Johnny Broaca was one of the strangest dudes ever to wear the pinstripes. The son of poor Lithuanian immigrants, Johnny was a super athlete during his high school days in Lawrence, MA. He was a good enough pitcher to sign a big league contract out of high school but as Broaca explained to a Boys Life Magazine reporter during his rookie year with the Yankees, he realized a baseball career was short-lived and he knew a good education would be essential to a good life after
baseball so he worked his way through Yale. He was the best pitcher on the Bulldogs baseball team for three straight seasons but he was also a loner. Unlike many of his wealthier Yale teammates and classmates, Broaca had no time to socialize. When he wasn’t playing ball or studying, he was working and he soon formed an inferiority complex that would impact his ability to form relationships for the rest of his life.
He convinced a Yankee scout to sign him to a contract after his junior year of college and played for the Newark Bears in 1933. One year later he was wearing pinstripes in the Bronx and made Joe McCarthy’s starting rotation, finishing his 1934 rookie season with a 12-9 record for a Yankee team that finished second to the Tigers. He was even better in 1935, finishing 15-7 but once again the Yankees lost the AL pennant to Detroit. New York finally overcame the Tigers the following year, taking first place in the AL as Broaca finished with a 12-7 record. But Broaca didn’t make an appearance in the Yankees five game victory over the Giants in the 1936 World Series. It was all downhill from there for the bespectacled right hander. He got married during that off-season but according to his wife, he was a jealous, abusive and penny-pinching husband. He also lived with a sore right arm since his high school days and during the 1937 season he began arguing with McCarthy about the negative impact his practice and warm-up regimens were having on that soreness. When “Marse Joe” brought him into pitch relief in a mop-up role, Broaca jumped the team, the first Yankee in history to do so. At the time, his record was a miserable 1-4.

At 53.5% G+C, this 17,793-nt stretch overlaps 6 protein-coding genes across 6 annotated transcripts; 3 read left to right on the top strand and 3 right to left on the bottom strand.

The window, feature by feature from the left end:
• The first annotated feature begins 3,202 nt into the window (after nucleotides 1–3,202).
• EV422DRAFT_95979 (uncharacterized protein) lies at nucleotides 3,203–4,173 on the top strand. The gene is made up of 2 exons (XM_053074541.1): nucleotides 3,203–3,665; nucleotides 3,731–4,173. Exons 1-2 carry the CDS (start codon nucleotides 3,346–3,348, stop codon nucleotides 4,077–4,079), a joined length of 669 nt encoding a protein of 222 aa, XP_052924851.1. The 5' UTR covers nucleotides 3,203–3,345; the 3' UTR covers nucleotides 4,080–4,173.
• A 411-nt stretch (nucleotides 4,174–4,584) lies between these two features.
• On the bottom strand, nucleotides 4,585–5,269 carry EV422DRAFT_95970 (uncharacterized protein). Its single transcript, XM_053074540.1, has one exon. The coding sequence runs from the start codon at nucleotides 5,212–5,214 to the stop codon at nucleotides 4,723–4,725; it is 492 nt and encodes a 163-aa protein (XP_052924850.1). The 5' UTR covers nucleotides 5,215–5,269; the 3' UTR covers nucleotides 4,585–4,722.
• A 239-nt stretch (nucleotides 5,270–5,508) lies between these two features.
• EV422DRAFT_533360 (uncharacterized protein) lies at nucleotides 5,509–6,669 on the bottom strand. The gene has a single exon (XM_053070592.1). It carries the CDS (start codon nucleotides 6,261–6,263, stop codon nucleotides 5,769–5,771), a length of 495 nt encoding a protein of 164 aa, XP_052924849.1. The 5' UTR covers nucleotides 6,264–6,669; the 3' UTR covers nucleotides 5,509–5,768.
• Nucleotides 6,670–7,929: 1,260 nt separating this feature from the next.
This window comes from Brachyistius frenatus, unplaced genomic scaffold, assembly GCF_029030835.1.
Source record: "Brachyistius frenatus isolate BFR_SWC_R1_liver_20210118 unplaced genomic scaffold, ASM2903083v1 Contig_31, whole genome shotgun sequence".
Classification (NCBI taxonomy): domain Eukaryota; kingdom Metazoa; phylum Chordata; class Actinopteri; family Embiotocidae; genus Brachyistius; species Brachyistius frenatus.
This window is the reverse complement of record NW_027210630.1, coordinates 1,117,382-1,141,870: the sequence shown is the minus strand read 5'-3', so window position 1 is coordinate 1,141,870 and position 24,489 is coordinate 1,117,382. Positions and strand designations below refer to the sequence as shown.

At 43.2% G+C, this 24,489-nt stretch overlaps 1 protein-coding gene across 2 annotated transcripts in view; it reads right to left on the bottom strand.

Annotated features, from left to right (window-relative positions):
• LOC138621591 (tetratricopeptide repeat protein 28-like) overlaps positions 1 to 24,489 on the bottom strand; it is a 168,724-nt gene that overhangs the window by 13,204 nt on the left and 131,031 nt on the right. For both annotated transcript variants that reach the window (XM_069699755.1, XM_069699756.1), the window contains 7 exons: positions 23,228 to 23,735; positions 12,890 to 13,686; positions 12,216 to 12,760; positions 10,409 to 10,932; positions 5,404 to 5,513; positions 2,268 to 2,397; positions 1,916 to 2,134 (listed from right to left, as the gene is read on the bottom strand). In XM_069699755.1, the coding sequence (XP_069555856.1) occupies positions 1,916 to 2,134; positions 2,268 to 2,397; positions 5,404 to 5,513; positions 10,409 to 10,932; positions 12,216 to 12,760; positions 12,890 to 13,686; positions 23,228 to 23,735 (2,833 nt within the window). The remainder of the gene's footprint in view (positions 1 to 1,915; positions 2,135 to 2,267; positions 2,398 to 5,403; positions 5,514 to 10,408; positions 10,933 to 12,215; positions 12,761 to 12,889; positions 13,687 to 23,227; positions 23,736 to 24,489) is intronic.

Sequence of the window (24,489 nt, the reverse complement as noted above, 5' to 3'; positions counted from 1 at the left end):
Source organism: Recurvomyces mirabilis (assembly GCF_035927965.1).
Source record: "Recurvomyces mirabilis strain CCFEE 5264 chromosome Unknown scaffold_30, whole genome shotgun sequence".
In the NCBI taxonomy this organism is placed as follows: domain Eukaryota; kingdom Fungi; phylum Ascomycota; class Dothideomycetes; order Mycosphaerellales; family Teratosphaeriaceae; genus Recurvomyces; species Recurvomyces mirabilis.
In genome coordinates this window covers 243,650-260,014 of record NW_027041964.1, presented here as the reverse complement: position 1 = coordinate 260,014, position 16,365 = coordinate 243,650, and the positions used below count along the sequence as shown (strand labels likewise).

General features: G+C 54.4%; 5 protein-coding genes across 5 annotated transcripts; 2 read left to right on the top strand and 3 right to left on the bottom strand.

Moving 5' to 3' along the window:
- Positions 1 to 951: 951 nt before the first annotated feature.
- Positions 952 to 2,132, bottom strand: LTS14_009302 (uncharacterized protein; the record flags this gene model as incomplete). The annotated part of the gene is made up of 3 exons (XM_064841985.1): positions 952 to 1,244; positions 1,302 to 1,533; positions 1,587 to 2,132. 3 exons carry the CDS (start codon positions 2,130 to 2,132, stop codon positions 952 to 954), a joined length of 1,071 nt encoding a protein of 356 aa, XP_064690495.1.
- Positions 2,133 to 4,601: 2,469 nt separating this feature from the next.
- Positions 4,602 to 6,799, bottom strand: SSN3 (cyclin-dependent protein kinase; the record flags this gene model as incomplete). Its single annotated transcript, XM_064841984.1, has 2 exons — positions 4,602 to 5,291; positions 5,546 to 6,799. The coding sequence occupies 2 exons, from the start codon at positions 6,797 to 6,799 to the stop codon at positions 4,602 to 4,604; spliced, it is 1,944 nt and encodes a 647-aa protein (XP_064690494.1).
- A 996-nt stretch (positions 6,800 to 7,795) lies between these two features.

In the next few years, Broaca divorced his wife, tried professional boxing and then took a low paying job back in his hometown just so he could minimize the alimony and child support payments to his former Mrs. In researching this post, I also discovered that Broaca was not only one of the worst hitters in baseball history, he actually hated to even take batting practice. At the plate, he got to a point where he would stand there with his bat on his shoulder and wait for the opposing pitcher to strike him out. He once actually walked back to the dugout when with two strikes on him, the opposing pitcher was still in his windup. The umpire had to call him back to the plate when the pitch was ruled a ball. During batting practice,Yankee pitchers back then were required to field balls in the outfield. Johnny would stand there with a glove on his hand and refuse to go after any ball hit near him. He did not want to stress his sore arm on throws back to the infield. When he finished his career with the Indians, Broaca once got in a fake fight with a Cleveland teammate in the dugout so that a wild punch could “accidentally” be thrown at the team’s highly disliked manager. Johnny Broaca, a Yale University graduate and former Yankee starting pitcher ended up dying from a heart attack, at the age of 75, while living the life of a recluse in his tiny Lawrence apartment.
|NYY (4 yrs)||40||27||.597||4.04||99||84||9||42||4||3||628.1||695||327||282||46||227||245||1.467|
|CLE (1 yr)||4||2||.667||4.70||22||2||9||0||0||0||46.0||53||39||24||5||28||13||1.761|